This article first appeared in World Trademark Review Daily
With Ministerial Decree No 180/2022, which entered into force on 29 December 2022, the Italian government has introducedthe possibility of fi ling revocation and invalidity actions before the Italian Patent and Trademark Offi ce (PTO) and completed thetransposition of Article 54 of Directive 2015/2436, thereby allowing the fi ling of cancellation actions both in court and beforethe PTO via an administrative procedure.
Grounds for filing revocation and invalidity actions
Actions for a declaration of revocation of a trademark may be fi led in the following cases:
- the trademark has become liable of misleading the public;
- the trademark has become a common (generic) name; and
- the trademark has not been put into genuine use within the period of fi ve years following registration.
A declaration of invalidity of a registered mark may be requested on absolute grounds by any “interested party” where aregistered mark is deemed to:
- be devoid of distinctive character;
- be unlawful (eg, contrary to law, public order or morality);
- consist of an emblem protected by international conventions or a sign containing a symbol of public interest, unless suchregistration has been authorised by the competent authority; and
- be excluded from registration in accordance with legislation or international agreements on the protection of designations oforigin, protected geographical indications, traditional terms forwines, traditional specialties guaranteed or denominations of plant variety.
A declaration of invalidity of a registered mark may be requested based on third-party earlier rights (relative grounds) by theproprietor of the earlier mark or protected sign where the registered mark is deemed to:
- be identical to a mark that is valid in Italy for identical goods or services;
- be identical or similar to a mark that is valid in Italy, if a likelihood of confusion arises on the part of the public;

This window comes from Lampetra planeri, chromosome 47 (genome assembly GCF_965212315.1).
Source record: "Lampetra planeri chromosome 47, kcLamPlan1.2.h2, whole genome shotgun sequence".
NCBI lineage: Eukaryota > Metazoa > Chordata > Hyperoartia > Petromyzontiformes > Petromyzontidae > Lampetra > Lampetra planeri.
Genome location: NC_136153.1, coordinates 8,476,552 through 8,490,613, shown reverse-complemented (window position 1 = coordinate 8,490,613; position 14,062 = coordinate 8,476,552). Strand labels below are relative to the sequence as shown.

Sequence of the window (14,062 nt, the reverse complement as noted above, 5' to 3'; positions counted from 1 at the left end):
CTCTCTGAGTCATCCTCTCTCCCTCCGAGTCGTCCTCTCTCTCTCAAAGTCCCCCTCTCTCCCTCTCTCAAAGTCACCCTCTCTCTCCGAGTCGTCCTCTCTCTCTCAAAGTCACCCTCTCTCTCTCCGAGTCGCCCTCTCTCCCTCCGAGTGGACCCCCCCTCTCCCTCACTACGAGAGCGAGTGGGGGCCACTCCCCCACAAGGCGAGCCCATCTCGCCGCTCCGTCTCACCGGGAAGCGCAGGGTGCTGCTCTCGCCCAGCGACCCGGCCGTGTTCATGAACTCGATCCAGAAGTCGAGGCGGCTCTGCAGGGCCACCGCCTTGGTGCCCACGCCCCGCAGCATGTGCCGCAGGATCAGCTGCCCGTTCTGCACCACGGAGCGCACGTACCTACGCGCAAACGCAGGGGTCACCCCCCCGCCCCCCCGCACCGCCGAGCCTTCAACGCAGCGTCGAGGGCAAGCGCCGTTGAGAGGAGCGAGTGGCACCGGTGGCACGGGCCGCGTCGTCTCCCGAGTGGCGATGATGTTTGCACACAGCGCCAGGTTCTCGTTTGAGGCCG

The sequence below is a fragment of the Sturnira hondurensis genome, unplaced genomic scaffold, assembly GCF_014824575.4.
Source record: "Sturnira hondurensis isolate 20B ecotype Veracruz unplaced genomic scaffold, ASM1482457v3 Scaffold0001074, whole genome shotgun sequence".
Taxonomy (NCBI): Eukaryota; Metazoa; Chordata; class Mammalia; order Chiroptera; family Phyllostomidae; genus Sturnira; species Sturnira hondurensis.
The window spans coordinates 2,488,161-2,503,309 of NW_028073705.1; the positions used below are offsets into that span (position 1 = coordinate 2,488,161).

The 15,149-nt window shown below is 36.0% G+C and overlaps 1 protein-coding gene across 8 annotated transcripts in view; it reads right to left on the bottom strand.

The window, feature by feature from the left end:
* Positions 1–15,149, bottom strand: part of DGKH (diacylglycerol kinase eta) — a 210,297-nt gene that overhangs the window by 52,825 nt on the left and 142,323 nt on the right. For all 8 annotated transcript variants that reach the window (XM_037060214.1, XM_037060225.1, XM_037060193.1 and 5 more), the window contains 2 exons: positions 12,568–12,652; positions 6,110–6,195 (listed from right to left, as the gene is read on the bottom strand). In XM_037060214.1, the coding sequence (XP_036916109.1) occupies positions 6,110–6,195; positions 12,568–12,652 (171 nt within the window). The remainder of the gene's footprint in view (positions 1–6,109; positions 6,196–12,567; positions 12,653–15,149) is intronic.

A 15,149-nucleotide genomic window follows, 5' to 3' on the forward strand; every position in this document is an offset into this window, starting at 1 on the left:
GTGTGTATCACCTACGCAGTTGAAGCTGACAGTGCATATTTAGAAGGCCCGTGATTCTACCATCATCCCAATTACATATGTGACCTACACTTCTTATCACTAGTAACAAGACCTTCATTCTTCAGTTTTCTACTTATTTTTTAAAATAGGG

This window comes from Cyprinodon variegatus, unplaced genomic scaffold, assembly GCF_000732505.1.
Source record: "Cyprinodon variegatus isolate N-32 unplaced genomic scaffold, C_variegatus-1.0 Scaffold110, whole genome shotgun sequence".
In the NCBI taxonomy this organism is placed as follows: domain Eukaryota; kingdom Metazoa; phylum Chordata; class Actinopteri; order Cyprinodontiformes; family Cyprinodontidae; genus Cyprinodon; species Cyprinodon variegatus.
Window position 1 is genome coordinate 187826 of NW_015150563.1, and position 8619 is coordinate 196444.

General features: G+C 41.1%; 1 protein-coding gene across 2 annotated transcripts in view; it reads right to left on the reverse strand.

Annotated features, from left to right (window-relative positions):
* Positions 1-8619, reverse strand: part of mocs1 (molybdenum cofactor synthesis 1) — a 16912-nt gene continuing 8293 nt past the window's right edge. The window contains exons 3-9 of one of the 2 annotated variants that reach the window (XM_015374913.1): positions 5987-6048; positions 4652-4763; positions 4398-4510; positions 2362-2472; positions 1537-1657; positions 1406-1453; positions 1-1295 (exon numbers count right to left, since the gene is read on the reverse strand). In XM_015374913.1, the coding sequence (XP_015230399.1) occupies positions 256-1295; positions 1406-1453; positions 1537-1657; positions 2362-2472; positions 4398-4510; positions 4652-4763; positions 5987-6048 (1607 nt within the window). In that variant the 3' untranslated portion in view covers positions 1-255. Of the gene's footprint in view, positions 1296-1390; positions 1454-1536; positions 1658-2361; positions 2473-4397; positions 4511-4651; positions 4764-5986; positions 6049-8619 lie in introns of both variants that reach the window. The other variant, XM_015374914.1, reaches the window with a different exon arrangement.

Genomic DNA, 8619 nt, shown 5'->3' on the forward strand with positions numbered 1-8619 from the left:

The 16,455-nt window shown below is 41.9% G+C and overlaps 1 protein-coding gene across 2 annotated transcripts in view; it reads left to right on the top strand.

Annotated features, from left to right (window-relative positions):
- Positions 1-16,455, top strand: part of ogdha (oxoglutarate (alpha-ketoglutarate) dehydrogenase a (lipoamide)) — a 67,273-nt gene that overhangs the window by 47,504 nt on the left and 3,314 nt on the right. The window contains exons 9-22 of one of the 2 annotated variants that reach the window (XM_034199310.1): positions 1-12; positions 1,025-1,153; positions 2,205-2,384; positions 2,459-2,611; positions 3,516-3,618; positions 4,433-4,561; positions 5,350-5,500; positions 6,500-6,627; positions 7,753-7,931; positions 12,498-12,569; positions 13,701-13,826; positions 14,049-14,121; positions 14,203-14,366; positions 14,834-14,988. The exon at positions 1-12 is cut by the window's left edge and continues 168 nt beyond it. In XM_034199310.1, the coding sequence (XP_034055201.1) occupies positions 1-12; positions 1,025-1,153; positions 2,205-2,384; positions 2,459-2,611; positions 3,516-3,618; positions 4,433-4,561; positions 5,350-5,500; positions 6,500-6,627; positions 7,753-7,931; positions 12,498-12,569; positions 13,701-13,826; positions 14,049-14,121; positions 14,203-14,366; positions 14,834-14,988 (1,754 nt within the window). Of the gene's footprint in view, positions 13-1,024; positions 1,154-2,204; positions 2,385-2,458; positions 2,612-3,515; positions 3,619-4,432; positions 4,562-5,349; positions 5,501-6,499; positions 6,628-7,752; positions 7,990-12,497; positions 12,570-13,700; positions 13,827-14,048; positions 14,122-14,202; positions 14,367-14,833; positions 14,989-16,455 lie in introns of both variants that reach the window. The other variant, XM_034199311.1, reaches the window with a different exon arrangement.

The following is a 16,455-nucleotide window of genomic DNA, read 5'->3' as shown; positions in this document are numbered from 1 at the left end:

- be identical or similar to a mark that is valid in Italy for identical, similar or dissimilar goods or services, where the earlier markenjoys a reputation in the European Union or in Italy, and the use of the later mark would take advantage of, or be detrimentalto, the distinctive character or reputation of the earlier mark;
- be identical or similar to a mark that is well known in a member state pursuant to Article 6 bis of the Paris Convention; and
- have been fi led by the agent or representative of the owner without its consent or without due cause.
Further grounds for bringing cancellation actions in court (eg, right to name or portrait, and earlier unregistered marks) have notbeen extended to administrative actions (the competent authority for these cases remains the Civil Court).
After examining the admissibility of an application (the formality and basic requirements are checked at the time of fi ling), thePTO will grant the parties a two-month ‘cooling-off’ period (extendable by up to one year) to seek an amicable solution. If noagreement is reached, the owner of the contested mark will have 60 days to fi le its observations in reply to the applicant’sgrounds or to request proof of use of the earlier mark (if applicable). If such request is fi led, the applicant will have 60 days topresent proof of genuine use.
After such exchange, the PTO will issue its decision. Decisions may be appealed before the Board of Appeals and, eventually,the Supreme Court (Corte di Cassazione).
The phases of these proceedings clearly refl ect the opposition procedure that is already in force; however, an applicant mustpresent its grounds with all the other documents required by law (eg, the power of attorney) at the time of fi ling, since the latefi ling of documents is not allowed. The offi cial fee for fi ling the abovementioned actions is €500.
Administrative cancellation actions have advantages for the protection of trademark rights compared to judicial actions, in termsof the increased speed of the proceedings and the lower costs involved; it will also help to decrease the judicial backlog of theItalian courts. In some cases, however, the litigation route remains preferable (eg, for counterclaims).
Nonetheless, the easier accessibility of such actions will clearly put a greater responsibility on Italian trademark owners, whomust now take into account that their registered trademarks may be invalidated more easily.
Further, as the PTO has been lax in granting borderline descriptive marks, it is advisable to evaluate the risks of counterclaimsfor revocation before proceeding with the enforcement of weak marks.
Finally, it is noteworthy that the PTO does not conduct a substantive novelty examination and that the opposition procedure israther recent in Italy. For these reasons, the Italian trademark register is still crowded with similar or even identical trademarks.The new procedure, however, will allow to remove from the register those trademarks that undermine the distinctiveness ofothers.